Windowing didn't take an 83-year-employee into accountgreenspun.com : LUSENET : TimeBomb 2000 (Y2000) : One Thread
I came across an amusing article on what can happen when windowing is used for remediation instead of expanding year fields from two to four digits. An 83-year-old city official was in danger of not receiving his paycheck. Here's a quote from it:
"Assuming the city would have no employees older than 80, the payroll processor used the year 1918 as a benchmark. If a person's birthdate is before "18," the computer thinks the person was born after 2000. Otherwise, the computer thinks the person was born between 1900 and 2000.
"Using that formula, the computer showed Chatlain would not be born until the year 2015 -- and certainly not eligible for a City Council member's paycheck.
"In this case, fixing the problem is a simple matter of changing the benchmark date, and in Merriam, which has spent $200,000 to replace phone, voice mail and accounting systems, the Y2K bug has been swatted."
Of course, the bigger problem will be when year data is exchanged between companies or agencies with different benchmarks.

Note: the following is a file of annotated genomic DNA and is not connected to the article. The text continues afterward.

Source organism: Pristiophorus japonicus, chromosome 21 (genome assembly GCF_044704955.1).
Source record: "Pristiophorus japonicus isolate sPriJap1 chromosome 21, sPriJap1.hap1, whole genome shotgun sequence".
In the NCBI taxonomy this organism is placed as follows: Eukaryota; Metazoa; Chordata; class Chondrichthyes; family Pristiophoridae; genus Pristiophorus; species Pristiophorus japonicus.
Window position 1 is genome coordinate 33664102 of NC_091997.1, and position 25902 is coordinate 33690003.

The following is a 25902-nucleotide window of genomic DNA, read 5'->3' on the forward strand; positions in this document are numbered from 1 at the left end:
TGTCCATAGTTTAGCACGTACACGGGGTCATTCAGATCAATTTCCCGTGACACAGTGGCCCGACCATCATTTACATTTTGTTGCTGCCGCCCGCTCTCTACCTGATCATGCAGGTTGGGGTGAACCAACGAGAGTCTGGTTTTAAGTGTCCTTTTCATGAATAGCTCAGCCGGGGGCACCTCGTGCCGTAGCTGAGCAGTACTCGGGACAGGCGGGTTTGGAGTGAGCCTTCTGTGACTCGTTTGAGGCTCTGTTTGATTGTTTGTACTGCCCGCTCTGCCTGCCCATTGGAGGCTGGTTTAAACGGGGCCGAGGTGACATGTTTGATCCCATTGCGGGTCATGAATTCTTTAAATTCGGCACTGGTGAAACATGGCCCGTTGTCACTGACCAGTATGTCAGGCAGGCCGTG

This article also has a second part on Y2K and the automobile insurance industry. One insurance company said in its SEC filing that "...motor vehicle reports may become unavailable and claims could become delayed."
-- Kevin (firstname.lastname@example.org), December 28, 1998
"Windowing" or "pivot date" hokum is the Microsoft "solution" to Y2K problems. Say that 70 is arbitrarily selected as a 2 digit pivot date year. Anything after is assumed 19xx; anything before is assumed 20xx.
What happens if different programs assume different pivot dates (e.g., 80) and rely on software to make the "epoch" decision?
Excel and Access are two common Microsoft sucky products that do that.
-- NoFanOfOffice97 (email@example.com), December 28, 1998.